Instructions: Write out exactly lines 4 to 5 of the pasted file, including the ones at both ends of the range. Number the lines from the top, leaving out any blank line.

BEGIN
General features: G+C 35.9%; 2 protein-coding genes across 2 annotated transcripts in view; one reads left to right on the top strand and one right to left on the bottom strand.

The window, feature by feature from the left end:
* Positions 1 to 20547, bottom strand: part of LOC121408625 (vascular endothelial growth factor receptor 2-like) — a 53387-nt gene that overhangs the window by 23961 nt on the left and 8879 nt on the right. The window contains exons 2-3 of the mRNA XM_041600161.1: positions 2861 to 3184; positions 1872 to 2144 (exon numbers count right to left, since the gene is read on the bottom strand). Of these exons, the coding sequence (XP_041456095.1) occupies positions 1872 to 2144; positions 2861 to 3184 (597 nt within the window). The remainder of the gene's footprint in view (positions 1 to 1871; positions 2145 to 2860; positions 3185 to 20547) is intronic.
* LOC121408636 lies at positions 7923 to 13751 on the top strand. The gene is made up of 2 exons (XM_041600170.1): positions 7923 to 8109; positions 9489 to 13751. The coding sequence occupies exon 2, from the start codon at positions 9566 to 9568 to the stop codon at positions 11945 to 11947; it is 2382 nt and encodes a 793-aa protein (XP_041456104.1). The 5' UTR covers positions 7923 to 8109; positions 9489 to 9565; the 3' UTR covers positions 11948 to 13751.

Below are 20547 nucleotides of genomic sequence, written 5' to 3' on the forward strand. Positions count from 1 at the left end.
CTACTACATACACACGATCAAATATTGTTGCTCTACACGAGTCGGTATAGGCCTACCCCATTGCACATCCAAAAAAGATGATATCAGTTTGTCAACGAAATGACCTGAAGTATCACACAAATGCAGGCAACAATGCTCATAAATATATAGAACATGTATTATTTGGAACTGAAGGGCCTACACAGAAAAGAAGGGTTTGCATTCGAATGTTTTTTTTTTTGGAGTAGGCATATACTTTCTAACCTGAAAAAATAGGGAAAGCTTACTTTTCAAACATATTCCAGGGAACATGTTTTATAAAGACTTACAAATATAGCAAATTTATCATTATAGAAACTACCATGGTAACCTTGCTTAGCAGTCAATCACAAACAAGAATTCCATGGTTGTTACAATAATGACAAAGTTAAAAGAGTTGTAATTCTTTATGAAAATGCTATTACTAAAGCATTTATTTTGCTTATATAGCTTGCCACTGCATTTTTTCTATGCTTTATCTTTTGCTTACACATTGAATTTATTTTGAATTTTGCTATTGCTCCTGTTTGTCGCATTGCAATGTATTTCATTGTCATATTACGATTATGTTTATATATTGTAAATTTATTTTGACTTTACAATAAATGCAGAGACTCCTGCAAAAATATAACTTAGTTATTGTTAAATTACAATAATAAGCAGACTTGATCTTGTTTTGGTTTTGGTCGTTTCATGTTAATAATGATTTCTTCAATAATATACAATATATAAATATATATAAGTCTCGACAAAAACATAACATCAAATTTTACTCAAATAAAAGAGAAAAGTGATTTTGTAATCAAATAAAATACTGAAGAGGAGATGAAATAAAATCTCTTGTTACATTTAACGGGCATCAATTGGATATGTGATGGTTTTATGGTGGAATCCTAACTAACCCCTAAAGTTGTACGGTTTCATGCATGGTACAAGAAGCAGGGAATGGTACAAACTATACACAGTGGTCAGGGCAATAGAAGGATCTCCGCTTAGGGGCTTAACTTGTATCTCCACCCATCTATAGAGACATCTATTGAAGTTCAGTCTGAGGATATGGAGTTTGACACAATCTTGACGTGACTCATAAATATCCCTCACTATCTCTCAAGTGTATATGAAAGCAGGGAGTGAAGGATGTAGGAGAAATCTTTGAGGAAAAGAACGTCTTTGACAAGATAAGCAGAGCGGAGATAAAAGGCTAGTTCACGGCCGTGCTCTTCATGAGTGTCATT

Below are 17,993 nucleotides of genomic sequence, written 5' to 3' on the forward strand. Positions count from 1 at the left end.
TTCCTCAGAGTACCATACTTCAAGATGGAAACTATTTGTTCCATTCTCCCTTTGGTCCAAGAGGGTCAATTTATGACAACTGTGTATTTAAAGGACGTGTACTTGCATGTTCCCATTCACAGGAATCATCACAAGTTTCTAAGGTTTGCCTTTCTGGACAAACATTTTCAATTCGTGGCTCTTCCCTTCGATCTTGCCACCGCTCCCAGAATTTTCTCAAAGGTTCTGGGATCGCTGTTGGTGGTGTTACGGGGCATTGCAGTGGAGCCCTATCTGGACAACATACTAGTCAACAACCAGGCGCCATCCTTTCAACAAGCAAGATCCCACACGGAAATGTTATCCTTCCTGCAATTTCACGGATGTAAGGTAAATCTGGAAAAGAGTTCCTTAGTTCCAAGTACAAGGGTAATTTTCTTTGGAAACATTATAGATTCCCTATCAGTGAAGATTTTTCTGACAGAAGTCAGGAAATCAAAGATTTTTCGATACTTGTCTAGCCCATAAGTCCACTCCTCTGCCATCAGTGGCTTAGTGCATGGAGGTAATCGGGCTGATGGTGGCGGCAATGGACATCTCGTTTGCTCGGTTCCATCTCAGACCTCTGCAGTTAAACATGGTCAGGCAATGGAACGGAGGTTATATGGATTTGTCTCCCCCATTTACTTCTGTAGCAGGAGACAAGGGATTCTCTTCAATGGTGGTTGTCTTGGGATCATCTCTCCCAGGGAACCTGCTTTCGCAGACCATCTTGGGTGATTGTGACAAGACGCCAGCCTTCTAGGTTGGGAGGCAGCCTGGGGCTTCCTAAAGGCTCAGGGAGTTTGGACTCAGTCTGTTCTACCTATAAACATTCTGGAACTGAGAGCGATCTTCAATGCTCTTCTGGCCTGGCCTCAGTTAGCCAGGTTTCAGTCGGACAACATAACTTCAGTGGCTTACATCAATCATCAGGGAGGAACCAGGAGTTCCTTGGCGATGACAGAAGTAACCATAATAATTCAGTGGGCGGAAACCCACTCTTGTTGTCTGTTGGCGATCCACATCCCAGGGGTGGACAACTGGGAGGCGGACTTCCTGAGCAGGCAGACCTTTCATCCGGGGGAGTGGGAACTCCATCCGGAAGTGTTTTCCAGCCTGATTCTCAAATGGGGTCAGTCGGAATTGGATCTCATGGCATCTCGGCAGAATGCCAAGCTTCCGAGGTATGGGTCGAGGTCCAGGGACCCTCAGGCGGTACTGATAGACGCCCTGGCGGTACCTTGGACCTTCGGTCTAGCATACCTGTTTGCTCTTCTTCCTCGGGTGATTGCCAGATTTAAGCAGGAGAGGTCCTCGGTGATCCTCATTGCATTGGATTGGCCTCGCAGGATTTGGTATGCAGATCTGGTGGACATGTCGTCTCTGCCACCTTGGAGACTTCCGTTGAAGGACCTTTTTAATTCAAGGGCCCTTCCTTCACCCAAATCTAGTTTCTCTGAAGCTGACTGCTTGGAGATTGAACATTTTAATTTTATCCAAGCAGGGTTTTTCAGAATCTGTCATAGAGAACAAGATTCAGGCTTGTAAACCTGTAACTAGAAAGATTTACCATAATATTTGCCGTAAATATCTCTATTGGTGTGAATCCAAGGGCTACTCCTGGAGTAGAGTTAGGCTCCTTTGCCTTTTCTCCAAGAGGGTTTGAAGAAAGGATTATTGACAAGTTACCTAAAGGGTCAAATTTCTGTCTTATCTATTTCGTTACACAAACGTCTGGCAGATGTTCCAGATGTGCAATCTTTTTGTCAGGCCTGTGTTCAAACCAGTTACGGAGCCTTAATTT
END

* LOC121408636 lies at positions 7923 to 13751 on the top strand. The gene is made up of 2 exons (XM_041600170.1): positions 7923 to 8109; positions 9489 to 13751. The coding sequence occupies exon 2, from the start codon at positions 9566 to 9568 to the stop codon at positions 11945 to 11947; it is 2382 nt and encodes a 793-aa protein (XP_041456104.1). The 5' UTR covers positions 7923 to 8109; positions 9489 to 9565; the 3' UTR covers positions 11948 to 13751.

Below are 20547 nucleotides of genomic sequence, written 5' to 3' on the forward strand. Positions count from 1 at the left end.